Deloitte: 5 Trends That Will Drive Machine Learning Adoption


Companies across industries are experimenting with and using machine learning, but the actual adoption rates are lower than it might be seem. According to a 2017 SAP Digital Transformation Study, fewer than 10% of 3,100 executives from small, medium and large companies said their organizations were investing in machine learning. That will change dramatically in the coming years, according to a new Deloitte report, because researchers and vendors are making progress in five key areas that may make machine learning more practical for businesses of all sizes.

  1. Automating data science

There is a lot of debate about whether data scientists will or won't be automated out of a job. It turns out that machines are far better at doing rote tasks faster and more reliably than humans, such as data wrangling.

"The automation of data science will likely be widely adopted and speak to this issue of the shortage of data scientists, so I think in the near term this could have a lot of impact," said David Schatsky, managing director at Deloitte and one of the authors of Deloitte's new report.

Industry analysts are bullish about the prospect of automating data science tasks, since data scientists can spend an inordinate amount of time collecting data and preparing it ready for analysis. For example, Gartner estimates that 40% of a data scientist's job will be automated by 2020.

[Read the rest of this article at InformationWeek.com]

Lisa Morgan, Freelance Writer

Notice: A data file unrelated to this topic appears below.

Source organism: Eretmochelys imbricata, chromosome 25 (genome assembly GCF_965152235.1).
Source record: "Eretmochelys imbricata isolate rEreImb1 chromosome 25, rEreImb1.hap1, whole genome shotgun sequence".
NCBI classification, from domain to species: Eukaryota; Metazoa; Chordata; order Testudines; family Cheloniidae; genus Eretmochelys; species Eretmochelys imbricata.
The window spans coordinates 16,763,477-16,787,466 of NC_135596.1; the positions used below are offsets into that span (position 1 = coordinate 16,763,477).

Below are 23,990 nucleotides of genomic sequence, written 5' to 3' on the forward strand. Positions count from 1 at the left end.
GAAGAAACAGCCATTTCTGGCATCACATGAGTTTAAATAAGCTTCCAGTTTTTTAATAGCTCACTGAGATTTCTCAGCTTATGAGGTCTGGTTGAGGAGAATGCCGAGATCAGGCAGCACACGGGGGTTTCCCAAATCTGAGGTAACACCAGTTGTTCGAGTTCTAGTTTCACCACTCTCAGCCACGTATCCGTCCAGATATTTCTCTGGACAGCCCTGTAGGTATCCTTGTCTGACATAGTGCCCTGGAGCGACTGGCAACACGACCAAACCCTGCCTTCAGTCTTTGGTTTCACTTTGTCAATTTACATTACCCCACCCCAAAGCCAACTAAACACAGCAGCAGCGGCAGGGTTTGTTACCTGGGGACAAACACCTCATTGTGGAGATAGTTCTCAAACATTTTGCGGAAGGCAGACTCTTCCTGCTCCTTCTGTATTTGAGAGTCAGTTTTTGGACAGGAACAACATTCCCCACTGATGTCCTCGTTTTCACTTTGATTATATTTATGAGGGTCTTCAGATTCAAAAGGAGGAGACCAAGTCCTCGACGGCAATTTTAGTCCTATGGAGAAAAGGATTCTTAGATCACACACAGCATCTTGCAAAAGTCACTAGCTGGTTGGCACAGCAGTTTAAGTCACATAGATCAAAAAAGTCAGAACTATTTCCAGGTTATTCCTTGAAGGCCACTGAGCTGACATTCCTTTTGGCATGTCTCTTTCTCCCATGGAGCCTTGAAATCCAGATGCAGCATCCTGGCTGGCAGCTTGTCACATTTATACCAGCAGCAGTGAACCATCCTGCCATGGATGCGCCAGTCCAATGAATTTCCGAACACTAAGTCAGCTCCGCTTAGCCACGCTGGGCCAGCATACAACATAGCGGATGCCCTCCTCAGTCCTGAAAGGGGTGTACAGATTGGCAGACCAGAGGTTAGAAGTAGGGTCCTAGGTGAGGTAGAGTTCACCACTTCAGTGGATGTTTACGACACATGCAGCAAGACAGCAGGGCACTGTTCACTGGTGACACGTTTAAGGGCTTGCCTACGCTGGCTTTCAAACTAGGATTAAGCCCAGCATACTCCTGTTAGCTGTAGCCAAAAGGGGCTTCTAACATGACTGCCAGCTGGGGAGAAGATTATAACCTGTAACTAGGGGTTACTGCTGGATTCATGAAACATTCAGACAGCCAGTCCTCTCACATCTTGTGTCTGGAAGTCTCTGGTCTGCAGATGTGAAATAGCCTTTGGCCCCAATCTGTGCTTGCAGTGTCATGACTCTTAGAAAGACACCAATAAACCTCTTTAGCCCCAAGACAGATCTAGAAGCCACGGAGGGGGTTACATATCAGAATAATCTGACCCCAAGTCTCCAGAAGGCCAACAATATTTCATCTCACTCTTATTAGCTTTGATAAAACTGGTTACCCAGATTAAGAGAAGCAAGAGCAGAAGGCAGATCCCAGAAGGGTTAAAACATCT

Lisa Morgan is a freelance writer who covers big data and BI for InformationWeek. She has contributed articles, reports, and other types of content to various publications and sites ranging from SD Times to the Economist Intelligent Unit. Frequent areas of coverage include big data, mobility, enterprise software, the cloud, software development, and emerging cultural issues affecting the C-suite.

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Deloitte: 5 Trends That Will Drive Machine Learning Adoption

Machine learning isn't as widely adopted as some may think, mainly because there are serious barriers to adoption. Researchers are making progress in reducing those barriers.


Re: Machine Learning
  • 12/31/2017 11:16:36 PM
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Interesting! Data clean up sounds like the perfect task for machine learning. Is it common to use ML to clean data?

Re: Machine Learning
  • 12/31/2017 6:38:18 PM
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"...Could machines help with that thankless task, or would we have just as much (or more) work to do after the machines finished with it ? "

 

Great question PC, And I agree data cleanup is an area where ML could help significantly.  I sometimes lose sight of the sheer size of the data blocks associated with true Big Data based projects.

Without machine assistance with these types of projects  - Analysis may very well  be impossible to carry out in a life time.

Re: Machine Learning
  • 12/26/2017 1:26:56 PM
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Lisa writes: "I can tell you the big consultants are really pushing forward on a lot of automation stuff, big time, even internally.  "

Maybe I need to emphasize that I wasn't contesting that data scientists' jobs couldn't eventually be autonated, I was expressing skepticism about the pace of change, and whether 40% of these jobs would be automated by 2020.  

 

Re: Machine Learning
  • 12/25/2017 8:16:30 AM
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My auto technician says that even with the diagnostic tools they have that plug into the cars there's a need or a mechanic to interpret the repair codes and determine which are leading to the correct diagnosis and which are simply misleading. Apparently even with the computerization of cars it's not quite to the stage where diagnosis of problems is a simple task.